An extracellular electrode placed in the brain measures the mean extracellular field potential. To obtain multi-unit spiking activity, the recorded voltage trace is high-pass filtered and individual action potentials are detected (top). The local field potential (LFP) is comprised of the low-frequency components of the extracellular field potential up to 200 Hz (bottom). Its frequency composition varies over time. In the example shown here, prominent oscillations in the frequency band between 30-90 Hz – called the gamma-band – are visible during the later part of the trace. B. In primary visual cortex of awake primates, oscillations in the gamma-band of the local field potential are dominant during visual stimulation, as illustrated in the example. The raw signal (black) has been filtered in the gamma frequency range to obtain the gamma LFP (grey).
An extracellular electrode placed in the brain measures the mean extracellular field potential. To obtain multi-unit spiking activity, the recorded voltage trace is high-pass filtered and individual action potentials are detected (top). The local field potential (LFP) is comprised of the low-frequency components of the extracellular field potential up to 200 Hz (bottom). Its frequency composition varies over time. In the example shown here, prominent oscillations in the frequency band between 30-90 Hz – called the gamma-band – are visible during the later part of the trace. B. In primary visual cortex of awake primates, oscillations in the gamma-band of the local field potential are dominant during visual stimulation, as illustrated in the example. The raw signal (black) has been filtered in the gamma frequency range to obtain the gamma LFP (grey).
Applying these tools to LFPs and spikes from monkey primary visual cortex during stimulation with naturalistic movies, we found that the visual information carried by low frequency (<12 Hz) LFPs was completely independent of that carried by spikes or by gamma-range (70 – 110 Hz) LFPs [1]. The information content of spikes was dramatically increased by measuring spike times with respect to the phase of slow LFP fluctuations (Figure). This suggests that cortex multiplexes information: the slow ongoing rhythms provide a “clock” against which precise spike times carry additional independent information.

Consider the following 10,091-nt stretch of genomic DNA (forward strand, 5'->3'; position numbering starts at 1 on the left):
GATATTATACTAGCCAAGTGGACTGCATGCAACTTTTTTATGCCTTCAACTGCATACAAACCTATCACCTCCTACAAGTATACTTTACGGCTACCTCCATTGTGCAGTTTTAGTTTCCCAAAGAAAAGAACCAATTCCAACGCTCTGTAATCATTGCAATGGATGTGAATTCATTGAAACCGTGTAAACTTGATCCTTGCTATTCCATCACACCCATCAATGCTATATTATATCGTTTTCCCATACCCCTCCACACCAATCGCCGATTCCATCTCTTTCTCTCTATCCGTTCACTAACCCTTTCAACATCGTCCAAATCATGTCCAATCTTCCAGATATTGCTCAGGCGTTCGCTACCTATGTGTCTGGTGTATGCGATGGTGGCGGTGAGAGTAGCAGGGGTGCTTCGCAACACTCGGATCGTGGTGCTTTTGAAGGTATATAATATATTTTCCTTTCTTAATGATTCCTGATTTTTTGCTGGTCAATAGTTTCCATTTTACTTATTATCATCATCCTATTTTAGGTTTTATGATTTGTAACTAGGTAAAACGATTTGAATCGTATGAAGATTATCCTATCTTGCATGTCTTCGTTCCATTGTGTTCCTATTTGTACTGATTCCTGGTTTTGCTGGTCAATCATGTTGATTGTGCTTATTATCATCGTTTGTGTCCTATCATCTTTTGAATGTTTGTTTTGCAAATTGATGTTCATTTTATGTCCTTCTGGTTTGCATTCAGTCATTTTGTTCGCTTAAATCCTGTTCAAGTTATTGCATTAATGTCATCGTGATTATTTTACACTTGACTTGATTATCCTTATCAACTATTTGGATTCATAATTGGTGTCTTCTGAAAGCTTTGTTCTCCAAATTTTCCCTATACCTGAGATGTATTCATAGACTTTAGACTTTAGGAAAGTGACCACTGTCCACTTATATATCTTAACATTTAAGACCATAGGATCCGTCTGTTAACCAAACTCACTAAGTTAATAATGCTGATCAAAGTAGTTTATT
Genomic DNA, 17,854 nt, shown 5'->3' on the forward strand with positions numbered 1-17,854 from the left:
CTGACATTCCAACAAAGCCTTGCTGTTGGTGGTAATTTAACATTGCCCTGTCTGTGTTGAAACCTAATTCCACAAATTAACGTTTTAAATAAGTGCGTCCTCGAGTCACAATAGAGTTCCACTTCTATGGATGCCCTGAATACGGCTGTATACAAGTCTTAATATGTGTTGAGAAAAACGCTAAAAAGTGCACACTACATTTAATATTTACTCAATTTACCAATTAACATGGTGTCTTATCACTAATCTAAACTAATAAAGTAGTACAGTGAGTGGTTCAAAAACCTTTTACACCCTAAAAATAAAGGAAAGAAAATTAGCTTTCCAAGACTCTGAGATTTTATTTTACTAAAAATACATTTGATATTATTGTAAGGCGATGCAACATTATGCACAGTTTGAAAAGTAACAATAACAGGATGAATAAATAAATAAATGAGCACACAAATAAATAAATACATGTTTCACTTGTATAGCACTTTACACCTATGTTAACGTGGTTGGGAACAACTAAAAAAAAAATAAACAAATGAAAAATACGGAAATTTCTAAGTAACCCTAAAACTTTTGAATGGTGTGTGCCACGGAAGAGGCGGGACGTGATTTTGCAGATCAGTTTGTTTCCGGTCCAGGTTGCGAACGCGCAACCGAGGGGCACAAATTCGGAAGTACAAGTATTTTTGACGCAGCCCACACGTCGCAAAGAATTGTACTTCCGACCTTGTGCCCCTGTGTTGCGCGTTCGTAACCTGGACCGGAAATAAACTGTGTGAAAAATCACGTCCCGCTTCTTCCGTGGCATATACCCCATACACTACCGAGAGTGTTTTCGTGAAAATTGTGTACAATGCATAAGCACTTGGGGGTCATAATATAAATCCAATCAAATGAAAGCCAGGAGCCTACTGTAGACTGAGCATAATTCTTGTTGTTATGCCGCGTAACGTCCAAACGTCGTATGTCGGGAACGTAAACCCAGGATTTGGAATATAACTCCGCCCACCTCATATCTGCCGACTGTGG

Interpretation of empirical neural data ultimately requires the development of credible models that explain their origin and their functional meaning. We develop a biophysically credible model of local, interconnected neural populations of inhibitory and excitatory neurons in sensory cortex, and study the dynamics of the model LFP and spikes in response to dynamic stimuli [3]. This model explains most published results on LFP sensory responses, and suggests that gamma-range oscillations are generated by inhibitory-excitatory neural interactions, whereas slow, sensory-evoked LFPs encode slow changes in the sensory stimulus. We are extending these models to include interactions between areas and the effect of neuromodulation. These models provide a strong tool for inferring the underlying network origin of LFP and spike signals measured empirically. Another approach to understanding the origin of LFPs is to control the sensory stimuli to manipulate the size of the activated neural populations [4]. This approach has shown that gamma LFPs originate from populations within 800 μm from the electrode tip.

Most of our projects require a multiple-channel electrode or tetrode recording system with the smallest permissible cross talk between neighboring channels. In addition, local laminar information is necessary in electrode configurations that may be used within the MRI magnet to localize the sources of neural activity reflected in the fMRI BOLD signal. Therefore, considerable effort is being devoted to developing these recording systems. 

References

1. Belitski, A., A. Gretton, C. Magri C, Y. Murayama, M. A. Montemurro, N. K. Logothetis, S. Panzeri: Low-frequency Local Field Potentials and Spikes in Primary Visual Cortex Convey Independent Visual Information. Journal of Neuroscience 28, 5696–5709 (2008).
2. Montemurro, M. A., M. J. Rasch, Y. Murayama, N. K. Logothetis, S. Panzeri: Phase-of-firing Visual Stimuli in Coding of Natural Primary Visual Cortex. Current Biology 18, 375–380 (2008). '
3. Mazzoni, A., S. Panzeri, N. K. Logothetis, N. Brunel: Encoding of Naturalistic Stimuli by Local Field Potential Spectra in Networks of Excitatory and Inhibitory Neurons. PLOS Comput. Biol., 21000239 (2008).
4. Berens, P., G. A. Keliris, A. S. Ecker, N. K. Logothetis, A. S. Tolias: Comparing the Feature Selectivity of the Gammaband of the Local Field Potential and the Underlying Spiking Activity in Primate Visual Cortex. Frontiers in System Neuroscience 2, 1–11 (2008).
Last updated: Sunday, 26.07.2015